Too Close To Home: Fritz Klenner and Susie Lynch – Winston-Salem

Ella-Brooke Morgan, Features Writer

Profiling the most twisted criminal cases in North Carolina.

Trigger warning: graphic content

The slender shape of 30-year-old Fritz Klenner, donning his pristine doctor’s coat, lurked in the halls of his father’s doctor’s office in Reidsville, North Carolina in 1982. Calmly, he waited for the opportunity to assert his legitimacy, to speak to a patient, to evaluate their ailments. They would never know he wasn’t a real doctor, he thought to himself, just like the others he’d conned never knew of his ugly intentions.

His entrance into his father Frederick R. Klenner Sr.’s medical practice began with a lie, as many other things in his life did. Fritz had attended the University of Mississippi and failed to graduate, which he lied about, and claimed to be attending medical school at Duke University. Fritz even rented an apartment near the institution which he would travel up to periodically, only to return home and tell tall-tales about his lectures. The older Klenner was none the wiser, and Fritz was immediately signed on to work at the family medical practice.

Klenner was notorious at the time for his avid prescriptions of vitamins, notably Vitamin C, which he touted as being able to cure all illnesses. Despite this strange affinity for incessantly recommending the vitamin, Klenner’s office was wildly popular in the area. One young woman, who happened to be a part of the family tree, could not ignore the acclaim.

Susie Newsom Lynch, Fritz’s first cousin, had fallen dangerously ill after a brief stint in Taiwan with her sons John and James Lynch. The Winston-Salem native, coming out of a recent divorce from the father of her children, Tom Lynch, moved overseas on one of her whims, a hallmark of her impulsive personality.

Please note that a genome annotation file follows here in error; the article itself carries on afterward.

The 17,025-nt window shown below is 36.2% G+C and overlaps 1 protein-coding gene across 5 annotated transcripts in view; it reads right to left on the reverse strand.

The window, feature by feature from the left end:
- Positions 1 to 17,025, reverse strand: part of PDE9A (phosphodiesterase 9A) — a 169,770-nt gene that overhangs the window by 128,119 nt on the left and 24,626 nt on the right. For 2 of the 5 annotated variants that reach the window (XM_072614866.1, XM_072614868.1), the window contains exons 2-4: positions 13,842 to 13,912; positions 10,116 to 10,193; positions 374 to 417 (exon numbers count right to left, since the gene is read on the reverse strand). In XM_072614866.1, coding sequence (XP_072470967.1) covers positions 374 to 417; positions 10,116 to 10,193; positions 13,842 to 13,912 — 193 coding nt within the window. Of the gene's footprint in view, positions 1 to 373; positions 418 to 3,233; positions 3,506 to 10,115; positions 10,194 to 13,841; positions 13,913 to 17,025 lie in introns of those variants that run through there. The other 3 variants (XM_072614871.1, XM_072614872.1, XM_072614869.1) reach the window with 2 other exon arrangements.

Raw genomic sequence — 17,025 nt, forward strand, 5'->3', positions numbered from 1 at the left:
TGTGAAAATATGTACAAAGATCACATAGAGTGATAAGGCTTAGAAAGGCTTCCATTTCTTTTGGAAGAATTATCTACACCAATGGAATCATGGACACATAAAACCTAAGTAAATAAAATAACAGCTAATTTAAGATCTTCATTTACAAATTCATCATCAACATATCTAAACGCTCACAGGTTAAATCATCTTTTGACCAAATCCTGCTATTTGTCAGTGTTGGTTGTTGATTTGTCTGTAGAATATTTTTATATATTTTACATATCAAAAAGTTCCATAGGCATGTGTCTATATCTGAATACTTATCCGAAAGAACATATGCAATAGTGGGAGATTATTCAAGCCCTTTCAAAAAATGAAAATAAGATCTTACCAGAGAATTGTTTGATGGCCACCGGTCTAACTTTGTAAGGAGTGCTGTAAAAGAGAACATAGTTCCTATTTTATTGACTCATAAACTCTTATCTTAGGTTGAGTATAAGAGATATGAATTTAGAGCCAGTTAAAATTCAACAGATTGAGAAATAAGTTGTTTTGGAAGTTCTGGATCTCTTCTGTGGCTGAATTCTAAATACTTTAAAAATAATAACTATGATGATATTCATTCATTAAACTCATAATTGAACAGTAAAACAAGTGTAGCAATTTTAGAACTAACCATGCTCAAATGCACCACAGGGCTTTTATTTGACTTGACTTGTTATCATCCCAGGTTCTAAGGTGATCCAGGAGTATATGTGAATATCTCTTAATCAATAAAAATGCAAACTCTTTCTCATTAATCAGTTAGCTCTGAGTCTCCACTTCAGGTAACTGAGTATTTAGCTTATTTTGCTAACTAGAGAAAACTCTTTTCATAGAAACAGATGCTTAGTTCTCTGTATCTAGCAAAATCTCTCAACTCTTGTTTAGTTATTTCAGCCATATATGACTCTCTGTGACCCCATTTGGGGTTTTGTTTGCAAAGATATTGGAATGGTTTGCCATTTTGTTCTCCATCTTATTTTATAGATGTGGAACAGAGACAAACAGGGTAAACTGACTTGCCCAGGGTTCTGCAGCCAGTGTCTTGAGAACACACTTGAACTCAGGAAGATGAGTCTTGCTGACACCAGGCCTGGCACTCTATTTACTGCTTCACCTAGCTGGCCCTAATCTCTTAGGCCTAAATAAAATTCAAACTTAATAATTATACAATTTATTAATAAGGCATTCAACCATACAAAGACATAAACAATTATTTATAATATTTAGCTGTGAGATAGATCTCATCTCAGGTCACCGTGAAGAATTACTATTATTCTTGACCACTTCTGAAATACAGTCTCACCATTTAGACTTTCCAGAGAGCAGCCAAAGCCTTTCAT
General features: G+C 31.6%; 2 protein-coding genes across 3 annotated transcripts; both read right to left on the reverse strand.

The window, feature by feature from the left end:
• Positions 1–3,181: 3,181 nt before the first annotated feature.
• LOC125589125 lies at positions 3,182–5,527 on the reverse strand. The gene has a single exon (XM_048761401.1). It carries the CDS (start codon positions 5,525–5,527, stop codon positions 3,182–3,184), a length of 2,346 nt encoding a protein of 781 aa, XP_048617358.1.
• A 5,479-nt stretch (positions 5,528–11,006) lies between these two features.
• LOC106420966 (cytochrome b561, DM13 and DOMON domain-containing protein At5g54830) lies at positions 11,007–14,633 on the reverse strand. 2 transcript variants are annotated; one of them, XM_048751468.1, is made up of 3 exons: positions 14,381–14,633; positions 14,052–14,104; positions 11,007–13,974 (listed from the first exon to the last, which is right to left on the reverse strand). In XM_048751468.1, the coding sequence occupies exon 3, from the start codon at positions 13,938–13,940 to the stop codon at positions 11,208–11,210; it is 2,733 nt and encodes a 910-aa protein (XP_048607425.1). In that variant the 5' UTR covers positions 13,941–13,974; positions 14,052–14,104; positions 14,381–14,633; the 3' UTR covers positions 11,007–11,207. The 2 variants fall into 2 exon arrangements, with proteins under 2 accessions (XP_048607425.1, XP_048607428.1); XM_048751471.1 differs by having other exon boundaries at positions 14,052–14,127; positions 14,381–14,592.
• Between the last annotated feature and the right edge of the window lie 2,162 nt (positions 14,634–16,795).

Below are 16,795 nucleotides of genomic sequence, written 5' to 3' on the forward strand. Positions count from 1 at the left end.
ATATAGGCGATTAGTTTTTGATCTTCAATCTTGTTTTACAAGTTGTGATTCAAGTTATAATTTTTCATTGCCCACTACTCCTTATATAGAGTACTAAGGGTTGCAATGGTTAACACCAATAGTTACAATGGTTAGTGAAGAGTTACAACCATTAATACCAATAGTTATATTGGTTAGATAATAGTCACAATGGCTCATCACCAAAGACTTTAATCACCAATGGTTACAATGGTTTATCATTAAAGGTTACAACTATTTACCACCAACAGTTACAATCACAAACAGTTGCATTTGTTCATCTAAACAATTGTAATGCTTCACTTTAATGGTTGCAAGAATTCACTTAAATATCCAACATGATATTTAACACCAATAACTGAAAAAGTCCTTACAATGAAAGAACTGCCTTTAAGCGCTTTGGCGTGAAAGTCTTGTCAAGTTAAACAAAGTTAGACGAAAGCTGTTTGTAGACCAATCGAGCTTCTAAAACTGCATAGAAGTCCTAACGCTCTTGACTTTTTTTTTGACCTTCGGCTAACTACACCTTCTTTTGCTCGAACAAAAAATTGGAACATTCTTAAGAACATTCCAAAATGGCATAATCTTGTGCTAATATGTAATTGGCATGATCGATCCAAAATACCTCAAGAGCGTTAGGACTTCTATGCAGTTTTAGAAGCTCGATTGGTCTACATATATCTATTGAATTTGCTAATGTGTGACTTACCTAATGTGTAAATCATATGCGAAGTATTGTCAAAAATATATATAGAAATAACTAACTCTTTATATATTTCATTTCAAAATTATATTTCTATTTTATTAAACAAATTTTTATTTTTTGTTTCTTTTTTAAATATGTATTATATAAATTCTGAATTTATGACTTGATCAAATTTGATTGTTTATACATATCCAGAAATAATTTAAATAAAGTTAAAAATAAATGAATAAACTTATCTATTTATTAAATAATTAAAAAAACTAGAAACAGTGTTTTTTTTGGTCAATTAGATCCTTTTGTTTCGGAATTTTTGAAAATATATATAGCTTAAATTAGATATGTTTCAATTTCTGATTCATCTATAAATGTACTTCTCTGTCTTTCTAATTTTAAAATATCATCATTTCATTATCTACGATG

Fritz’s cousin Susie was seven years older than him and extravagantly rich. Her parents, Florence Sharp Newsom and Bob Newsom Jr., faced with the possibility that their little girl could die from a heart murmur, spoiled her for far too long. Their only child caught on, and began to coerce, manipulate, and gaslight her parents into fulfilling her every demand. When she finally flew from their lavish nest to attend Wake Forest University, she found another person to satisfy her needs at the college: Tom Lynch. Susie and Tom soon married, but Susie’s personality, described by him as “combative,” created conflict between her, his mother, and his sister. Susie and Tom, looking to distance themselves further from the tension, moved to New Mexico, where Tom found a job as a dentist. After their relocation, concerned neighbors began to notice signs of physical abuse to the couple’s young boys, who were looking more battered and bruised as each day passed, but they were met with incidental excuses from Susie. One of her former acquaintances recalls one of the children telling her they were “thrown across the room” for talking back.